Intuit, maker of TurboTax, is in another row with lawmakers — this time over how it spent $94 million in tax breaks. Senators Elizabeth Warren (D-MA), Bernie Sanders (I-VT), Richard Blumenthal (D-CT), and Representative Katie Porter (D-CA) sent a letter to Intuit yesterday blasting the company for not answering questions they have about how Intuit used the tax credits.
SEC filings show that Intuit received $94 million in federal research and experimentation credits in 2022, which grew to $106 million in 2023. The credit is supposed to support research that the company otherwise might not have been able to afford. The four lawmakers initially sent a letter to Intuit on January 2nd, demanding to know how the money was spent and setting a January 16th deadline for Intuit’s response.
They didn’t get the answers they were looking for, and sent a follow-up letter yesterday asking for the same information by February 7th. “The American public deserves answers—not more deception—about how you are spending their hard-earned dollars,” says the letter, which Warren’s office shared exclusively with The Verge.
At the heart of the spat is new tax filing software the IRS finally launched as a pilot this year called Direct File, an alternative to Intuit’s embattled TurboTax that Warren has championed for years.
The lawmakers want to know how much Intuit has spent on research into software improvements, cybersecurity, advertising, and other areas between 2018 and 2023. But they make the argument that a free federal e-file program would be a better use of the funds.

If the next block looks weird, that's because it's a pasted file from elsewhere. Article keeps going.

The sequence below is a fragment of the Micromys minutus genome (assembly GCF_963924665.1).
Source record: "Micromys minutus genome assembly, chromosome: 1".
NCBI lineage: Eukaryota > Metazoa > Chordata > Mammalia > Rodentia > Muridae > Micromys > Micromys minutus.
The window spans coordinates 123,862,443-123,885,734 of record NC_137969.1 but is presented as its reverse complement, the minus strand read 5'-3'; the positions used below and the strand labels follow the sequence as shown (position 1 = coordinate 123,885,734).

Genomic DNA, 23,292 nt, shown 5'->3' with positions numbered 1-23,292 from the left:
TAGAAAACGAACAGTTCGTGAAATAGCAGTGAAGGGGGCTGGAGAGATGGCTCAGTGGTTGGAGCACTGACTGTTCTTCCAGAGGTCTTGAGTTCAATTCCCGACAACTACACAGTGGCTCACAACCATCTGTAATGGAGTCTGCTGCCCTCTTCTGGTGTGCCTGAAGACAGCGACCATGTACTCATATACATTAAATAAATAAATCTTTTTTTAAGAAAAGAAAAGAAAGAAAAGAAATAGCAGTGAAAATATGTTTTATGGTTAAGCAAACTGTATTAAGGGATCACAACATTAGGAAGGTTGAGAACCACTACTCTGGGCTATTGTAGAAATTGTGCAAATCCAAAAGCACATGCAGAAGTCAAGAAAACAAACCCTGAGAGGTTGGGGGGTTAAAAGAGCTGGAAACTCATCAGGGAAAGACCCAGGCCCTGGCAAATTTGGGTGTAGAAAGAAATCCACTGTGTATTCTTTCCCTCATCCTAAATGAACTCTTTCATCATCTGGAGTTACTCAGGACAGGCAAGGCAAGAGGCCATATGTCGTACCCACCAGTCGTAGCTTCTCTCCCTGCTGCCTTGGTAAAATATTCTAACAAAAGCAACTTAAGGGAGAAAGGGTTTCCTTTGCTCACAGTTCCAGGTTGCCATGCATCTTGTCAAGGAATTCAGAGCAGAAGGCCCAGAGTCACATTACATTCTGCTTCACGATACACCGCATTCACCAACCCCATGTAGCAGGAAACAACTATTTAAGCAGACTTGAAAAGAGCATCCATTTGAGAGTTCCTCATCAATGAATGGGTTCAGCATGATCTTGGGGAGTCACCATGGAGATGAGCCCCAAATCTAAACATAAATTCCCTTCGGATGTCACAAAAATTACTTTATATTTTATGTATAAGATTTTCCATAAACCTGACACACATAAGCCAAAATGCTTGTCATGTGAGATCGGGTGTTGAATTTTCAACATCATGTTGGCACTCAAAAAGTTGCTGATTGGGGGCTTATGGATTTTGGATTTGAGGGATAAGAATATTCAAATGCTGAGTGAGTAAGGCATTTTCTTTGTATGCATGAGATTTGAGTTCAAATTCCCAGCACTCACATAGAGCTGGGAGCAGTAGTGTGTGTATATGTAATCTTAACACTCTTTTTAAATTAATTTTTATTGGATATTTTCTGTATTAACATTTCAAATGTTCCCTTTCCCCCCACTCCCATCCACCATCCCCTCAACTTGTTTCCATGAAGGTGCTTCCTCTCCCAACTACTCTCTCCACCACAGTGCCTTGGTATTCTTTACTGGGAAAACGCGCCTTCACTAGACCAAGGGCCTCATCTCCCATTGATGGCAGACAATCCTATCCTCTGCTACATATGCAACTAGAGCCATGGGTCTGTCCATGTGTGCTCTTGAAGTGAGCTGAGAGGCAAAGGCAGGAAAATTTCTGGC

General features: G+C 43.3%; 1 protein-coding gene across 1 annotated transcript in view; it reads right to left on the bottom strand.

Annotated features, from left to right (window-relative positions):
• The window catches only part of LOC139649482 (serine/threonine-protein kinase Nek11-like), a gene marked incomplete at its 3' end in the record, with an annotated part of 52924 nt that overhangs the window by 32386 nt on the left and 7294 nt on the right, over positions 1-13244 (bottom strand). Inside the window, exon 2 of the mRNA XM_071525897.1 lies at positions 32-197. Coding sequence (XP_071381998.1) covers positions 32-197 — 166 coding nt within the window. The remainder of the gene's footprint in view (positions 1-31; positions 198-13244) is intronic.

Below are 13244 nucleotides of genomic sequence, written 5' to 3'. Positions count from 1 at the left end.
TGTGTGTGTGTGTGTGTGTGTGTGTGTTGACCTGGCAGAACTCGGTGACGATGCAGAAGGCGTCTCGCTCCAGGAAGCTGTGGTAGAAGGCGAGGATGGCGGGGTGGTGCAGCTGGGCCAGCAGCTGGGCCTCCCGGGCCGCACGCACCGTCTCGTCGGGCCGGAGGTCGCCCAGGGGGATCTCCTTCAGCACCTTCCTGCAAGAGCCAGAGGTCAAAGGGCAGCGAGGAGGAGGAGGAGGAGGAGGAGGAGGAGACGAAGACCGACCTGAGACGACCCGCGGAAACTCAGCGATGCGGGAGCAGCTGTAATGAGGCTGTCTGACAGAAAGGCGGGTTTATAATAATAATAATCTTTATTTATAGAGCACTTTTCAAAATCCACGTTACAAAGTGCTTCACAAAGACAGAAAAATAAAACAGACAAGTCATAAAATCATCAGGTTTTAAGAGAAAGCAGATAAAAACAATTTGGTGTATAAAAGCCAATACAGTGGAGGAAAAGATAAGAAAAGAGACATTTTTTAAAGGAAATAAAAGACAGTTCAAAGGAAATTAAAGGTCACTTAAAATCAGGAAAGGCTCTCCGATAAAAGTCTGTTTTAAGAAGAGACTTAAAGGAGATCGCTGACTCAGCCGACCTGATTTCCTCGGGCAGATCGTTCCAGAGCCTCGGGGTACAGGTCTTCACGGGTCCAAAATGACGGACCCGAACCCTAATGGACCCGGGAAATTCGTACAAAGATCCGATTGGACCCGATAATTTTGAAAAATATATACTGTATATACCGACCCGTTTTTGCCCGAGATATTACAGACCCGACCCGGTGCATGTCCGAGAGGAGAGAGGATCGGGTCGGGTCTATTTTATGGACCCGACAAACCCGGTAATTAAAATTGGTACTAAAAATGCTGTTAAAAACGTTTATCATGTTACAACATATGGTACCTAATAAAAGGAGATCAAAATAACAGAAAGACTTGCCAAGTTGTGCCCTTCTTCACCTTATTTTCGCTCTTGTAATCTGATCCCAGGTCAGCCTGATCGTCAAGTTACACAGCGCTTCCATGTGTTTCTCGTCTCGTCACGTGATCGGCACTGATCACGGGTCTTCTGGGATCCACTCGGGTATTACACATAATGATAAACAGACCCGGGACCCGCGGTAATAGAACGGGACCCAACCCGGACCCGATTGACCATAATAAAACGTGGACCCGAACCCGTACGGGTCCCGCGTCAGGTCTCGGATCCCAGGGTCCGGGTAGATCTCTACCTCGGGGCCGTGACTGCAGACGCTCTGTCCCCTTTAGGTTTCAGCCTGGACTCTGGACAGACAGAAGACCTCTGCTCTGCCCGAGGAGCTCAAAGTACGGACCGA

“As the maker of TurboTax, Intuit has been one of the fiercest—and most shameless— opponents of free and simple tax filing for Americans,” the January 2nd letter to Intuit CEO Sasan Goodarzi says. “With the money that the federal government used to subsidize Intuit’s research, the IRS could have offered free, online tax filing to millions of Americans.”
Intuit responded with its own letter on January 16th, which Warren’s office also shared with The Verge. It doesn’t directly respond to questions, instead saying, “our research and development expenses are well documented in our SEC filings.”
In the response, Intuit lambasts the IRS’s new tax filing software. “A government-run tax preparation system is a solution in search of a problem,” the letter says. “Most Americans don’t want the tax collector and enforcer to also serve as the tax preparer.”
When reached for comment, Intuit referred The Verge to its January 16th letter. It told Ars Technica earlier this month that tax credits support research on AI and improvements to “personalized financial recommendations.”
Intuit has gotten in a lot of trouble lately over TurboTax. The Federal Trade Commission (FTC) ruled that Intuit “engaged in deceptive advertising” and issued a final order last week that bars the company from calling its services “free” when most customers aren’t actually eligible for the free tier of service. Intuit also agreed to pay $141 million in restitution to some 4.4 million customers who paid for TurboTax services even though they were actually eligible to file for free using an IRS Free File program.